Family Justice Review

Justice written question – answered on 28th March 2011.

Alert me about debates like this

Photo of David Morris David Morris Conservative, Morecambe and Lunesdale

To ask the Secretary of State for Justice whether his Department's Family Justice Review will address disparities in the way courts deal with residency and access requests for mothers and fathers; and when he expects the Review to report.

Photo of Jonathan Djanogly Jonathan Djanogly The Parliamentary Under-Secretary of State for Justice

Where both parents have parental responsibility for their child they are equal before the law. There is no presumption by the court that one parent is a better parent than the other and the court is required to approach these sensitive and difficult matters in an impartial and unbiased manner. In making decisions about contact and other arrangements for children, all judges and holders of judicial office must ensure that their work is free from improper discrimination on any grounds, including gender. Rather, the Children Act 1989 requires that the best interests of the child must be paramount in any decision taken that will affect them.

However, in order to ensure that children are able to have a meaningful relationship with both their parents following separation I have asked the Family Justice Review to examine how the positive involvement of both parents following separation should be supported. In particular, I have asked the panel to consider how contact with non-resident parents can be promoted where this is in the best interests of the child. The Family Justice Review will issue an interim report with recommendations for reform at the end of March and publish its final report in autumn this year.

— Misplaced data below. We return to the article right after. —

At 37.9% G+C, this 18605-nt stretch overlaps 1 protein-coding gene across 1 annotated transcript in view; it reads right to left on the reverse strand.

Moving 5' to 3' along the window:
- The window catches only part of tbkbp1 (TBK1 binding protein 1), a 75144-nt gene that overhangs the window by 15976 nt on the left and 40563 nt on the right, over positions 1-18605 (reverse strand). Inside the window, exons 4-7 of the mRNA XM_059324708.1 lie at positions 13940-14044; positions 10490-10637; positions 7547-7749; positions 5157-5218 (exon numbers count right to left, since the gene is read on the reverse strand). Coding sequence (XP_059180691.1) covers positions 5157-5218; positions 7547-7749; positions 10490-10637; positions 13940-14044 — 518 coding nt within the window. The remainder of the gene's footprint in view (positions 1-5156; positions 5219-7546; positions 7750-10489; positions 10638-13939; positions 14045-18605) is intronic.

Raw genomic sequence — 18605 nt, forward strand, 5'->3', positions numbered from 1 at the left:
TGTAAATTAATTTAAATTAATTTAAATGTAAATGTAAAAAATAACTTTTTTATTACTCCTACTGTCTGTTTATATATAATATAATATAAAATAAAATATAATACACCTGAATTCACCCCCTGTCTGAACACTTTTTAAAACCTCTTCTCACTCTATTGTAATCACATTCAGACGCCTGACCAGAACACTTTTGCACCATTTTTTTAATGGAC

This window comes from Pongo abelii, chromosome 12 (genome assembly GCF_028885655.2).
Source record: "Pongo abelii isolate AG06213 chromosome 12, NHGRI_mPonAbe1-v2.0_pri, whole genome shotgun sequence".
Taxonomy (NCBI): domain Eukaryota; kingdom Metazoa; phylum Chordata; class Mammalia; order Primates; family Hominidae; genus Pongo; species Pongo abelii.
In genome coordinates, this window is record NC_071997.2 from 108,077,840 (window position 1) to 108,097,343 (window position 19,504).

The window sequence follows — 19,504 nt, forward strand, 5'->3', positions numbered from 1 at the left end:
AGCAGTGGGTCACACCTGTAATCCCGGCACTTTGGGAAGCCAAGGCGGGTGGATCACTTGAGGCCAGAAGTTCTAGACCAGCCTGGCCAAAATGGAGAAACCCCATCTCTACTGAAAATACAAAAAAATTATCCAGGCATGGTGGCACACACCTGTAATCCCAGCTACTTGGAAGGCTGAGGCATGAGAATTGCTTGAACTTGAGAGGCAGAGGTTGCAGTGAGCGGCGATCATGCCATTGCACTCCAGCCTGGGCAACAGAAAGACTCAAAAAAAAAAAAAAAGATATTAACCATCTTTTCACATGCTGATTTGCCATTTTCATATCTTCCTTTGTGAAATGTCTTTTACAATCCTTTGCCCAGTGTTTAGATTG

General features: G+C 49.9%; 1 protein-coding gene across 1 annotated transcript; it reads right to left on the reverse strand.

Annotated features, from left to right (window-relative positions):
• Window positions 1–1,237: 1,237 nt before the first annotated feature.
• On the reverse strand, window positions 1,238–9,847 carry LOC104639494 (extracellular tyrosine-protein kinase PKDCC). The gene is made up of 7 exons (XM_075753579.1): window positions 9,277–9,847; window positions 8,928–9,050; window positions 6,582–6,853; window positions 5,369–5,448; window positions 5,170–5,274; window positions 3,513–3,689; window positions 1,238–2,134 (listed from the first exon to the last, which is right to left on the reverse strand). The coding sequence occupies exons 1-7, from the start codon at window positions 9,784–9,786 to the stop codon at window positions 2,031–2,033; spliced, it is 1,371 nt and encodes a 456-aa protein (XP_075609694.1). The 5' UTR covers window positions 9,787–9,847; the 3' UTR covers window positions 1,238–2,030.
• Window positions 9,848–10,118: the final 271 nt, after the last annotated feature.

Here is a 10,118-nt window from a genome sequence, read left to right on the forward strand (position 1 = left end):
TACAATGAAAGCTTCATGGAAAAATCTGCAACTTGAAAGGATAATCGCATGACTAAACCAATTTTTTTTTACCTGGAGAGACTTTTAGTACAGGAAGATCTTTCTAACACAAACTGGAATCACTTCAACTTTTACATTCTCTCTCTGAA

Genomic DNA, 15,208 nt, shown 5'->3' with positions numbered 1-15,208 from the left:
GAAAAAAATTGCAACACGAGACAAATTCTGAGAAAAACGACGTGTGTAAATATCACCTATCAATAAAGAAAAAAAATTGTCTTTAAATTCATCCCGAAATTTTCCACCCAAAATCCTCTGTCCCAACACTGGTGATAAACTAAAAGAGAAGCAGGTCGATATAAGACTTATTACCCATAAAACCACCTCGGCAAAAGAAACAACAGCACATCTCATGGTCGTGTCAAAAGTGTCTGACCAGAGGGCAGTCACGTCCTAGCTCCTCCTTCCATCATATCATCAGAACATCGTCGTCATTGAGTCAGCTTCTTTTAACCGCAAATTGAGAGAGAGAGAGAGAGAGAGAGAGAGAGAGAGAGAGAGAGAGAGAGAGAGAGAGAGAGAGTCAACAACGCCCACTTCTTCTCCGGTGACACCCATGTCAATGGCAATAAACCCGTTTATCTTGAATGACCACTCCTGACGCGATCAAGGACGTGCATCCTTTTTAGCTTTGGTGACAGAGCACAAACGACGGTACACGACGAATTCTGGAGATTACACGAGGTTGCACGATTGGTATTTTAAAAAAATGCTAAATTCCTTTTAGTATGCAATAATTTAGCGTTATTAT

Does this answer the above question?

Yes4 people think so

No1 person thinks not

Would you like to ask a question like this yourself? Use our Freedom of Information site.


David Masters
Posted on 29 Mar 2011 12:26 pm (Report this annotation)

What was the basis for the question? Does David Morris have evidence to suggest that there is disparity, or is he asking the question based on personal experience? It would be nice if MPs had to clarify how many constituents had come to them about a particular issue, so we knew they were not just on a 'hobby horse.'